Mr. Chair, before I begin, I would just like to indicate that I will use the first 10 minutes of my time to speak, and the last 5 minutes to pose questions for our minister.
I appreciate the opportunity to speak in today's discussion of the main estimates for 2013-14 of the Department of Aboriginal Affairs and Northern Development. The funds provided by these estimates will allow the department to continue fulfilling its mandate of improving the lives of aboriginal people and northerners. Our government's top priority is jobs and economic growth for all Canadians. This priority is particularly crucial when it comes to achieving our goal of healthier, more prosperous and self-sufficient aboriginal communities. Our government's strategy has been to focus on finding real solutions to specific economic obstacles, and we remain focused on creating jobs, economic growth and long-term prosperity.
Business owners and operators, entrepreneurs and investors have vital roles to play in spurring Canada's economy by starting new businesses and expanding existing ones, thereby encouraging job creation and economic development. The role of the government is to help foster predictable, consistent and reliable conditions that give Canadian businesses, entrepreneurs and investors the certainty and the incentives they need to take calculated risks to invest, expand and create jobs.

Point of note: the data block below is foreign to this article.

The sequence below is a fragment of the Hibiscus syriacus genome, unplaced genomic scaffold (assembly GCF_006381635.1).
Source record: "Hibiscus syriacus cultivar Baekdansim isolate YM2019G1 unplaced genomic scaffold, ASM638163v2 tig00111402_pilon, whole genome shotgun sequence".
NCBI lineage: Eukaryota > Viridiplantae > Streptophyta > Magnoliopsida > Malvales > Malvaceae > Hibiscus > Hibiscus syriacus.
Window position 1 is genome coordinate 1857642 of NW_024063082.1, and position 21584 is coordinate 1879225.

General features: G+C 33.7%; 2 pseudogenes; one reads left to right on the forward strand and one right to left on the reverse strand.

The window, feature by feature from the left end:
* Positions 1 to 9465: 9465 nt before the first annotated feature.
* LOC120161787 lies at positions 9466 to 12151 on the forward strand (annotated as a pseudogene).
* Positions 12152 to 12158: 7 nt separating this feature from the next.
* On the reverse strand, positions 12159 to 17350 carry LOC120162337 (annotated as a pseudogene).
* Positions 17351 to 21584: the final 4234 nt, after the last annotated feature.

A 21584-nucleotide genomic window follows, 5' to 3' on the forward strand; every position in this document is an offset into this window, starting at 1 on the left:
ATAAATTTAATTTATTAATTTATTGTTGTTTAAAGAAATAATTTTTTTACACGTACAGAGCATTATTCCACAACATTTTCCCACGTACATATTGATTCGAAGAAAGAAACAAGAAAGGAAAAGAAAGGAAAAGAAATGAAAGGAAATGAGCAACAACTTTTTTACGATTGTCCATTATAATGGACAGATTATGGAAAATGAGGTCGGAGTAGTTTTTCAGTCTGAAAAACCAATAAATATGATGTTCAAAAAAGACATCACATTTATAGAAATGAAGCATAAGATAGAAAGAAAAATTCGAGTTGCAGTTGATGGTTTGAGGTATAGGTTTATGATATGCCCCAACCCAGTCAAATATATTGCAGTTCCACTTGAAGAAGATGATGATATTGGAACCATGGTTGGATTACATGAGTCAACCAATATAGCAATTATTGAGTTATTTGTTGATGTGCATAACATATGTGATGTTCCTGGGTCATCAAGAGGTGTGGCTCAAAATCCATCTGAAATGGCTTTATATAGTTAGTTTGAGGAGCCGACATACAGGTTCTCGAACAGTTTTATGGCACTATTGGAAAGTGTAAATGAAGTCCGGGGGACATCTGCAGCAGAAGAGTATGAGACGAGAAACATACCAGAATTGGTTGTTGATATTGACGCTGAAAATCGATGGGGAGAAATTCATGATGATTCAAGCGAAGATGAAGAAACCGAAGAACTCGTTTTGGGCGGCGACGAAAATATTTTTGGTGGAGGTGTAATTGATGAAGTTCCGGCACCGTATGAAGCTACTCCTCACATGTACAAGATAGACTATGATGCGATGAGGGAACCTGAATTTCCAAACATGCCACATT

Our government continues to concentrate action to ensure that the necessary conditions for aboriginal communities to create and take advantage of economic opportunities do indeed exist. Our government is committed to supporting aboriginal businesses through the aboriginal business development program. This program, as we know, had its inception in 1986. The program has provided $730 million in direct non-repayable contributions to support over 11,600 aboriginal businesses. In addition to direct non-repayable contribution support to aboriginal entrepreneurs, the aboriginal business development program also provides operational support and loan capital to a network of aboriginal owners and operators in the financial institutions, also known as AFI.
Since 1986, $232 million of loan capital has been invested into the network, from which over 35,700 business loans totalling $1.49 billion have been made available to aboriginal entrepreneurs. The AFI is one of the most cost-effective Canadian job creation mechanisms available to government. A 2010 analysis revealed a cost to government of $12,479 per job created and maintained. Furthermore, each new AFI loan advance produces and maintains more than three full-time equivalent jobs.
It is also important to note that aboriginal self-employment is on the rise. According to the 2006 census, there are more than 37,000 first nations, Metis and Inuit persons in Canada who have their own businesses and are doing quite well, a significant increase of 85% since 1996.